How can you mend a broken heart? How can you stop the rain from pouring down? Rhetorical questions, both with the same answer: you can’t. Hearts are continuously bruised, stretched, opened, cut, and broken.
Life brings hard situations. We have heart-felt emotions. Cut to the heart. We describe someone as having a big heart, or her heart is in the right place. It broke my heart to see my dad shrivel away. His big personality and big heart shrank inward like a three-day-old helium balloon. Instead of his usual smile, he’d greet me with a grimace. In place of his greeting, “How’s things down at the bank?” he’d blurt, “I hurt.”
His words and his voice were like slivers of glass, piercing my heart. Often I’d turn away, helpless to relieve his suffering. As if by not looking, I could make it go away. Denial at its finest. Jump into the river head first and hope you don’t hit a rock. I can’t help but look back and think, Next time I’ll do it better.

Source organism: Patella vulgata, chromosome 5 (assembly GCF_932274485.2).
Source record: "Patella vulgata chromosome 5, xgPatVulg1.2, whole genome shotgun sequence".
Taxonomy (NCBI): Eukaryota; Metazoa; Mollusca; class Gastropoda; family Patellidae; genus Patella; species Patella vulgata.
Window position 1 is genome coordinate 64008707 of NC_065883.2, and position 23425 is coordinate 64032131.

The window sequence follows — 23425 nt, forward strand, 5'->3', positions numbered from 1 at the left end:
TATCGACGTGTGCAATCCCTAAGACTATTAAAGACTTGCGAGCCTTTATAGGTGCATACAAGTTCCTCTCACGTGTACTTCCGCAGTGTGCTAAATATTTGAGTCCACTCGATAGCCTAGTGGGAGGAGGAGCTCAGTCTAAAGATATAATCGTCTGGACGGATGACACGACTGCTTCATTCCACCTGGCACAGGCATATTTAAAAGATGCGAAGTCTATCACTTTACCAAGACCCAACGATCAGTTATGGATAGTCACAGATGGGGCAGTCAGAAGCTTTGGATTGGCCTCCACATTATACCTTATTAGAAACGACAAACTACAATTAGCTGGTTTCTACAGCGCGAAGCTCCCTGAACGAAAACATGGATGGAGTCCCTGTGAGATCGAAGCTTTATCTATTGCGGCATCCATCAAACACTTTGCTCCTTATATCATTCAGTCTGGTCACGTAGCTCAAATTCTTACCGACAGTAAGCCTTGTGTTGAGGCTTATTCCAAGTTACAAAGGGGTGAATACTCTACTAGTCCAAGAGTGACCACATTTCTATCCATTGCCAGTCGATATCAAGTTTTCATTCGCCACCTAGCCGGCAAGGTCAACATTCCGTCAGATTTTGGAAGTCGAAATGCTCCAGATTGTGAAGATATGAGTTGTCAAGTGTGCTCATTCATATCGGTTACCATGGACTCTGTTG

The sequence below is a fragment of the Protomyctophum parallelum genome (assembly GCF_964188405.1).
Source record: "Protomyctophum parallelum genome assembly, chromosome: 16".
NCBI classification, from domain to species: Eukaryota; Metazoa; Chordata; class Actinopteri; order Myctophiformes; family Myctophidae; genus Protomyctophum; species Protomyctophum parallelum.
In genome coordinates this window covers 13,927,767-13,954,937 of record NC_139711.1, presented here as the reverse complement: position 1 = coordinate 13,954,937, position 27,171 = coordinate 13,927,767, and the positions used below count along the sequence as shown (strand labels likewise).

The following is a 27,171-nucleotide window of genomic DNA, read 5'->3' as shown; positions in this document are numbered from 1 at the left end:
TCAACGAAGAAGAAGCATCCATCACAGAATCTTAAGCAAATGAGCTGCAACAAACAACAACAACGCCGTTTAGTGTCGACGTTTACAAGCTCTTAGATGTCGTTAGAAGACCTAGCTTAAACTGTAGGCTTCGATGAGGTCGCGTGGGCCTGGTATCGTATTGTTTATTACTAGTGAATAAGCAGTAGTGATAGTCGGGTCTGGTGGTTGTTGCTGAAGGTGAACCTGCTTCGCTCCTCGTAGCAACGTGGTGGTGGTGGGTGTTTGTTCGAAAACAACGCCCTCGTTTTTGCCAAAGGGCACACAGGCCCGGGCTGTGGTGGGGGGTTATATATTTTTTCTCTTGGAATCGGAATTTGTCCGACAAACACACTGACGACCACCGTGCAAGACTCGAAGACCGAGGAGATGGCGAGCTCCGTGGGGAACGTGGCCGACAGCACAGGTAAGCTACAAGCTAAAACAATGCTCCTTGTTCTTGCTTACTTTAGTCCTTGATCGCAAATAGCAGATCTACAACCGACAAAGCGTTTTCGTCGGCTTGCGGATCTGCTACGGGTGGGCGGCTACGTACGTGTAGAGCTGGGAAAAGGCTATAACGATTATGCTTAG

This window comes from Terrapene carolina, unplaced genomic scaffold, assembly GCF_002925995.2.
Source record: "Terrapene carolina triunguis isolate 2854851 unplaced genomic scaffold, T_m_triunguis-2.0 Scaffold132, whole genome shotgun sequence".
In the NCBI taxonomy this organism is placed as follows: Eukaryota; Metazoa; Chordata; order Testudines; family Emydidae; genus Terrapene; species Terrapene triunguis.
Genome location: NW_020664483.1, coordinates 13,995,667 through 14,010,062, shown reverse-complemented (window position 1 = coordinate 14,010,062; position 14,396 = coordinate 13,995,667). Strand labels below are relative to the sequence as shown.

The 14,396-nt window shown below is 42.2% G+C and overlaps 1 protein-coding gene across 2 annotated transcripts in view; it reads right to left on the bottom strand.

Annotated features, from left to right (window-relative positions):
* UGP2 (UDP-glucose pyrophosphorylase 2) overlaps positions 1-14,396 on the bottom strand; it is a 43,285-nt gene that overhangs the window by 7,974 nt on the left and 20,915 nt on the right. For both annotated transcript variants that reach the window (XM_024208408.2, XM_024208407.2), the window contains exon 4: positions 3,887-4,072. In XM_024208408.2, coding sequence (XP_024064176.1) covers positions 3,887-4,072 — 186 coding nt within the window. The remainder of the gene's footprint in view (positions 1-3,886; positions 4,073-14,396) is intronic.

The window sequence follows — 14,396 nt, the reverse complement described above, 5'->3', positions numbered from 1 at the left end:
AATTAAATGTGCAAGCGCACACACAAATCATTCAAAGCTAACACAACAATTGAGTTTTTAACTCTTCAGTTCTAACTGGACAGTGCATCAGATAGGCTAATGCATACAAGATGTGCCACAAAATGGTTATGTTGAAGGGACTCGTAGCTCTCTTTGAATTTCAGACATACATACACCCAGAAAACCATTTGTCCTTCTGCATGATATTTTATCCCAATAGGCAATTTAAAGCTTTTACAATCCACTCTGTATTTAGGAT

I learn from every situation that’s thrown my way. The next time my dad starts declining, I’ll be more compassionate. The next time my son dies, I’ll talk to him more about the dying process. Life is a continual learning process, and the learning curve is steep. I feel like I’ll never get it right. I take on a lot of blame, forgetting the things I do that are right. Like taking my dad to the Sunday swap meet once a month, letting him walk around by himself and chat with his buddies Like being willing to go on several errands for my mom, even though it was my day off. Like refraining from complaining to my daughter and son-in-law that they’ll rip my heart out when they go on the mission field next year. Like keeping an eternal perspective when thinking about how much I miss my dad and my son.
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